Wednesday, October 14, 2015

#pmqsketch "The sphinx and the sphincter."

At first, the jutting chin, angry brow and burly bulk almost banished his boss from public view.
Desperate Dan had taken on human form and was masquerading as deputy leader of the Labour Party.
In his shadow the man with his own masquerading problems, Jeremy Corbyn, still leader after almost five weeks.

High noon it was, but if you’ve seen the movie, it wasn’t; just another 30 minutes before lunch of that one-time drama, Prime Ministers Questions.
And talking of masquerades, David Cameron was making another appearance as Prime Minister; the usual suspects fleshing out the rest of the cast.

PMQ’s has never been the same since Jeremy decided to treat it seriously. 
So it proved today as he once again upset the natural order of things by dragging voters into the chamber.
Not that real people would be allowed into the Commons but a mention of their names was enough to send Tory MPs into a panic.

Regular readers will know that the purpose of PMQs is to allow questions to be asked and not answered.
Jeremy seems to have missed the point and insisted on asking questions from people called Kelly and Mathew, Frances and Emma.

Back in the day, any question from a Labour leader triggered braying of farmyard proportions from the Tory back benches.
But even they know that booing constituents is a no-no leaving Dave having to cope on his own.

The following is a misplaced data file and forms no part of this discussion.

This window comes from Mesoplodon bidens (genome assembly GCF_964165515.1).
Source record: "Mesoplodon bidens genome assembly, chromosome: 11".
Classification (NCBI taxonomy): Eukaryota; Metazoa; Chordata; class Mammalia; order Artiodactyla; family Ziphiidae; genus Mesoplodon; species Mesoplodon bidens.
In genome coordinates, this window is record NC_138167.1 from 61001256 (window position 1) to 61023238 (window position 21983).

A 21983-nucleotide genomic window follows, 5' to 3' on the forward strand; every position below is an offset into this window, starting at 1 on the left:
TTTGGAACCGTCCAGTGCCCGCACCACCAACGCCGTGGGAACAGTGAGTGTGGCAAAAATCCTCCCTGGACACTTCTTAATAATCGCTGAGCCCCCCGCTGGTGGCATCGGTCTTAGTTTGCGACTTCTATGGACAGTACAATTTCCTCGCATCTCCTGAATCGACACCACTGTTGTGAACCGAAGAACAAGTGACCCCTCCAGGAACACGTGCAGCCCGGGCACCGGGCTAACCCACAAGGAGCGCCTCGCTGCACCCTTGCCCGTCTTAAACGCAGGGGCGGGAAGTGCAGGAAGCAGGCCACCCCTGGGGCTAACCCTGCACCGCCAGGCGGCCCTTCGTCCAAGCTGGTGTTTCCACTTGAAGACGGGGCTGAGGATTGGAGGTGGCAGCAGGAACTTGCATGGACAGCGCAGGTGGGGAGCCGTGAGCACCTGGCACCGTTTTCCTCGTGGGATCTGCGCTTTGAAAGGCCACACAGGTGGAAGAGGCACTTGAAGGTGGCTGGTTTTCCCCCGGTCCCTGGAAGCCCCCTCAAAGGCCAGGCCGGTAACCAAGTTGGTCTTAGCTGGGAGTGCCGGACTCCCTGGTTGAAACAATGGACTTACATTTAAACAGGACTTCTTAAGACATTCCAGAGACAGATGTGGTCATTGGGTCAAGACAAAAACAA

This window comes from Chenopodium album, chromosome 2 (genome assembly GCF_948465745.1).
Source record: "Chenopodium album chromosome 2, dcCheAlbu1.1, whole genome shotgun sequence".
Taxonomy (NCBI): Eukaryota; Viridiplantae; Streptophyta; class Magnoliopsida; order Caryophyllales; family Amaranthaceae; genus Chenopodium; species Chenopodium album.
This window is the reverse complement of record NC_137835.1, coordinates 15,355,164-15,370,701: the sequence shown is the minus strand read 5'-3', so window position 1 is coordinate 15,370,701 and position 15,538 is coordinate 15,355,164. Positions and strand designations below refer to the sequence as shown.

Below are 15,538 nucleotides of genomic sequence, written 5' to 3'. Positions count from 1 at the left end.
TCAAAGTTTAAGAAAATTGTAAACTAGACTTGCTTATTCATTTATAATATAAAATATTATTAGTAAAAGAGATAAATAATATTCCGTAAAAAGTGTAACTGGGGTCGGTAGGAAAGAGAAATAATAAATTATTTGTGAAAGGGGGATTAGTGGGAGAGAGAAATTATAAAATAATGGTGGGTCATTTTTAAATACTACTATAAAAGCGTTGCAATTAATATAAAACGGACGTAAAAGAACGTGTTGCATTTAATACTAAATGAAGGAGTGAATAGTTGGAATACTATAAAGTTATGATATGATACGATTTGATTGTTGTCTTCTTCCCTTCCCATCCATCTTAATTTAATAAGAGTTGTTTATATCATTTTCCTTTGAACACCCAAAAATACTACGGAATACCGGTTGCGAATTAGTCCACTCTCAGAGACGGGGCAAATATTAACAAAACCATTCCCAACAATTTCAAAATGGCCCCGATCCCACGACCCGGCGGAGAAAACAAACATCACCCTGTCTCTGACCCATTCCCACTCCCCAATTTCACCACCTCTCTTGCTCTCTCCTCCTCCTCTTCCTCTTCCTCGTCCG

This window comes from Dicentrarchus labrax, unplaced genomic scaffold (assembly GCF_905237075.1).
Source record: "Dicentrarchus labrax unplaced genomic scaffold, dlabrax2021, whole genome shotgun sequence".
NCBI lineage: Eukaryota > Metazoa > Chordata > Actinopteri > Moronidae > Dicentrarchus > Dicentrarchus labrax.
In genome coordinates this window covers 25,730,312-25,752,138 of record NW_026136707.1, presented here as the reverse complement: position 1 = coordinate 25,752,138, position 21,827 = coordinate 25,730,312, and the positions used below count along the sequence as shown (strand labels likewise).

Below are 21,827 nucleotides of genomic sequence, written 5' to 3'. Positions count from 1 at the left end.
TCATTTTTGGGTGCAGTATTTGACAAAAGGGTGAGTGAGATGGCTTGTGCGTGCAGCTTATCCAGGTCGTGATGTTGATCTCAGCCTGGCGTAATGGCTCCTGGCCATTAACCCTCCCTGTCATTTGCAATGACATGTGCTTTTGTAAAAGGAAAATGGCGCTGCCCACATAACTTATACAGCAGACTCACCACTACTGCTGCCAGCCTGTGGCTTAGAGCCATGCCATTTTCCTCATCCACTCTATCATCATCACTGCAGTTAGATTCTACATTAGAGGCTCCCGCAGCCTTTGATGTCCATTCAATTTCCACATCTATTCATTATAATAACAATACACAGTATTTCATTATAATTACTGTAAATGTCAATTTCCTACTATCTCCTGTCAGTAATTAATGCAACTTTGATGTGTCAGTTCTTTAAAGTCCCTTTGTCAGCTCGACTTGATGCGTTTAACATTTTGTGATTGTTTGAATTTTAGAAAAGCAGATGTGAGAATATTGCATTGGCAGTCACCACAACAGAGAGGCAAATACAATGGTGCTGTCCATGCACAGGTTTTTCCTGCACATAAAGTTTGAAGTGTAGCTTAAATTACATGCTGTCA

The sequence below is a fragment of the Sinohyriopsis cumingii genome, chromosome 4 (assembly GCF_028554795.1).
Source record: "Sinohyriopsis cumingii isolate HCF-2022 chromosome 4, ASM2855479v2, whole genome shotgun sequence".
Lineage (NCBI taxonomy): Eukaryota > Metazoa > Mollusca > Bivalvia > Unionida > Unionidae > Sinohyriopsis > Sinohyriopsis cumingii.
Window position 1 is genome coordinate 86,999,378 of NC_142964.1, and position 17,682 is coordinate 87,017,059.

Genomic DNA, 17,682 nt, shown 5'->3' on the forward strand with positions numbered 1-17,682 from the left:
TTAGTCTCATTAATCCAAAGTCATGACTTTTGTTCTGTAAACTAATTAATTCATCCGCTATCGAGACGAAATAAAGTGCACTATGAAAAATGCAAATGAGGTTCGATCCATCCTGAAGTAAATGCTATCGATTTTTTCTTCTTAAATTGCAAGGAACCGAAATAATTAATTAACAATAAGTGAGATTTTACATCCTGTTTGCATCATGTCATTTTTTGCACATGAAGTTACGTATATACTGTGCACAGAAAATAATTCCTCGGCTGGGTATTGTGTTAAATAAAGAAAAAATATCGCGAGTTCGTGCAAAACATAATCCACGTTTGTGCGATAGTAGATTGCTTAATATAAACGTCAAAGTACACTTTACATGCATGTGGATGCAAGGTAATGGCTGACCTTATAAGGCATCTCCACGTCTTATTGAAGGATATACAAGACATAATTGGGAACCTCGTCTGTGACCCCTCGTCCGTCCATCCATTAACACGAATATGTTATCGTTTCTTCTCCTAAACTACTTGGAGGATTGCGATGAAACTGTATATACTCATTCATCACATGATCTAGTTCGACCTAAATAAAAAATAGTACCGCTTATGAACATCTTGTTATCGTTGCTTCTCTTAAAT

The PM, as we know, doesn’t do detail but, sadly, Jeremy doesn’t do insults.
But Dave does do waffle and so he managed to platitude his way through unscathed.

Well almost unscathed until hubris got the better of him and Speaker Bercow got the hump.
There is no love lost between the two and relations in this parliamentary session got off to a fine start when the PM was told to stop rattling on.
“He has finished his answer,” intoned the Speaker, halfway through a Dave sentence. 
The PM grimaced, his minder Chancellor George grimaced twice and Speaker Bercow’s name went into the black book again.

Which brings us back to Dan, better known by his stage name Tom Watson, who flashed a briefly smiling scowl during this interchange.

Tom has been up to his ears in his own odure this week because of involvement in the Leon Brittan affair.
And the scars were still showing when he turned up at PMQs with a chin jutting out far enough for MPs to use it as a bridge to cross the chamber.
That in itself was interesting because had the bridge been used it would have taken the traveller to the equally surly figure of Foreign Secretary, Phillip Hammond.
He had his head in his hands after losing out to Michael Gove in the row over a prison contract for the Saudi’s.
On the Tory side the sphinx, on the Labour side the sphincter.

By now Jeremy had sat down to just about the same level of silence from his side which had marked his arrival.
Another day done, just four years and a bit to go.

Meanwhile, missing from the chamber the Shadow Chancellor John McDonnell.
Another masquerade later?